In the 1990s there were two major roads programmes in Mozambique, known as ROCS 1 and 2, also heavily reliant on World Bank loans. They came under heavy criticism, including from a former World Bank representative in Mozambique, Roberto Chavez, for their use of inappropriate technologies, and lack of sustainability.
This time it will all be different, Mocumbi pledged. "We are trying to avoid the mistakes and shortcomings of the previous ROCS programmes, and improve the quality", he said.
He stressed the need to decentralise the programme as far as possible to provincial and local level, and to build up Mozambique's own road building and maintenance capacity.
The roads programme would also create jobs. Mocumbi said labour intensive methods will be used in upgrading tertiary roads.
One of the government's top priorities is to strengthen the north-south backbone of the road network. Key to this is building a bridge over the Zambezi at Caia.
Currently the main highway from Maputo to the north stops at Caia. There is then a ferry crossing to Chimuara, on the north bank of the Zambezi, where the road resumes again.
The argument against a bridge is that there is not enough north-south traffic to justify it: the argument in favour is that over time the bridge will generate traffic.
The bridge is tentatively budgeted at $80 million. Mocumbi thought this money would be available - but probably not from the World Bank, which has been among the sceptics querying the viability of the bridge.
Meanwhile, rehabilitation of roads in the southern city of Matola is under threat because the contractor, the Italian company CMC di Ravenna, has threatened to paralyse the work unless it is paid.
The rehabilitation of 15 Matola roads is costed at 37 billion meticais (about $1.76 million), but CMC has not had any payment yet, although the contract was signed in December.
CMC has accused the National Road Administration (ANE) of violating the agreement on disbursement of the money, and has warned that failure to pay the first tranche may lead to a total stoppage of work.
Mocumbi was not sympathetic to the Italian company. "It is natural that the contractor should exercise pressure to obtain his money", he said, "but blackmail is not a good idea".
There was a clear explanation for why CMC had not been paid, he added, and if it did abandon the work, "then it will go on a black list, and will not obtain any more contracts".
But Mocumbi pledged that the government would do all in its power to ensure that undertakings given by municipalities, backed up by central government finance, will be honoured.
Health Minister Francisco Songane on 1 June guaranteed that generic anti-retroviral drugs (used to prolong the lives of people infected with HIV, the virus that causes the lethal disease AIDS) will be available later this year in units of the Mozambican national health service.
Songane stressed that, because there are Mozambicans already acquiring anti-retroviral drugs from abroad "it is imperative that we introduce anti-retrovirals this year. I am sure it will be possible". He warned that the treatment regime must be carefully controlled in order to avoid viral resistance to the drugs.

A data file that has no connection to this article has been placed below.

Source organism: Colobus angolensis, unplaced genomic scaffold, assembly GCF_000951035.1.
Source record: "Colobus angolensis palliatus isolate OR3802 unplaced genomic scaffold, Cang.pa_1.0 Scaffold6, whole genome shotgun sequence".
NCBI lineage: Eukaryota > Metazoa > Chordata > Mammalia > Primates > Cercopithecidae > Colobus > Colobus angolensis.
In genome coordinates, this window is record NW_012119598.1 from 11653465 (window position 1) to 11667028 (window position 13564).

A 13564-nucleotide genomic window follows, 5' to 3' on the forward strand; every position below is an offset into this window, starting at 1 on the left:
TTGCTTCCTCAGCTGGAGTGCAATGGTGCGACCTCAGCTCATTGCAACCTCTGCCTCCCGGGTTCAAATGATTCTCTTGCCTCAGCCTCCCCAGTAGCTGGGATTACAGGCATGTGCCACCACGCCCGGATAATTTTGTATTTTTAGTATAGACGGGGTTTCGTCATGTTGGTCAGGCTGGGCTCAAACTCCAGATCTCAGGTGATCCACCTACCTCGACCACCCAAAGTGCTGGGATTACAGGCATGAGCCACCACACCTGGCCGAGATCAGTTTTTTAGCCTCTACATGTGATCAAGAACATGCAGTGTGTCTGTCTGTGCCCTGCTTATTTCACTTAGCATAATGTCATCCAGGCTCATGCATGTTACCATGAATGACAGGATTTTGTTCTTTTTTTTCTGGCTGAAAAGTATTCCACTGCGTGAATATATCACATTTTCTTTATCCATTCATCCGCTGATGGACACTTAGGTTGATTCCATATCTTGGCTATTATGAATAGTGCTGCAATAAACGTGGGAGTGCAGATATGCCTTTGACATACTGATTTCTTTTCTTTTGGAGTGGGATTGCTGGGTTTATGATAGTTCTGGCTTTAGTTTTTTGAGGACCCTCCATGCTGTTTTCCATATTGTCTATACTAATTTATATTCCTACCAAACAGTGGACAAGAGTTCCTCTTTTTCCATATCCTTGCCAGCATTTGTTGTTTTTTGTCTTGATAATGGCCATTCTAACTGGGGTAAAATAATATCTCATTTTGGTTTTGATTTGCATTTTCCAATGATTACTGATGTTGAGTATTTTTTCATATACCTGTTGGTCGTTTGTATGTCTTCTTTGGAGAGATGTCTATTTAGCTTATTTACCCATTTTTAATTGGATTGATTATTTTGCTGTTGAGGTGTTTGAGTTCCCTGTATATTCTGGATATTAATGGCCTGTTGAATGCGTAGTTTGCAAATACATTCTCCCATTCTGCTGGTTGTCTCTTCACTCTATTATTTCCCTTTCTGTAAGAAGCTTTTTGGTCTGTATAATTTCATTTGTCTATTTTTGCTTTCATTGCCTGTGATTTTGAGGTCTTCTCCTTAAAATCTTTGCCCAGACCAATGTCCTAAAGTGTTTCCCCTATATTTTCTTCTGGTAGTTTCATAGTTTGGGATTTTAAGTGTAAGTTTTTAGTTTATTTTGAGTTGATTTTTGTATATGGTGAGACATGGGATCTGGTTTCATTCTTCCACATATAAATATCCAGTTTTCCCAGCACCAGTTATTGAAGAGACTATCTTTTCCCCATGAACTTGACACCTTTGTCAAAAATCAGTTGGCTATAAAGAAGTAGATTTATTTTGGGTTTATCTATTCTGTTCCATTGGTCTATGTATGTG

Songane also stressed that the state is in no position to pay for these drugs: the patients will have to support the costs out of their own pockets - which means that the treatment will out of the reach of the vast majority of HIV-positive Mozambicans.
The Health Ministry intends to import the drugs from countries such as India or Brazil which produce the much cheaper, generic equivalents of the brand-name drugs produced by the multinational pharmaceutical companies.
Whereas a year's anti-retroviral treatment for one person might cost $12,000 if branded drugs are used, the cost comes down to about $600 if the generic equivalent is used.
Songane said Ministry officials have already made two visits to Brazil, and a visit to India is planned within the next two months. In Brazil, the Mozambican team discussed training for the staff who will administer anti-retrovirals and other practical issues.
Songane told reporters that Mozambique is one of the few developing countries that spends a higher percentage of its budget on health care than the minimum recommended by the World Health Organisation (WHO) - but even so, the sums involved are very meagre.
This year 1,188 billion meticais ($58 million), or 13 per cent of the total 2001 state budget, has been allocated to the health sector. But this only covers 40 per cent of the running costs of the health service. Include the capital expenditure required, and the purchase of medicines, and this drops to 15 per cent.
The health service would need between $60 and $80 million a year just for the purchase of medicines, said Songane, but the figure in the budget is only $27 million.
On 3 June a huge fire burned to ashes a new factory belonging to the Soap and Oils Company (SOMOIL), in the southern city of Inhambane.
The building of the factory had been completed a year ago, at the cost of over $900,000, and had been approved, on 1 June by the Provincial Directorate of Industry and Trade, after a one year experimental period.
Mozambique is hoping to harvest about 1.68 million tonnes of food crops this year, which represents an increase of about 14 per cent when compared with the 2000 harvest of 1,474,772 tonnes, reports "Noticias" on 11 June.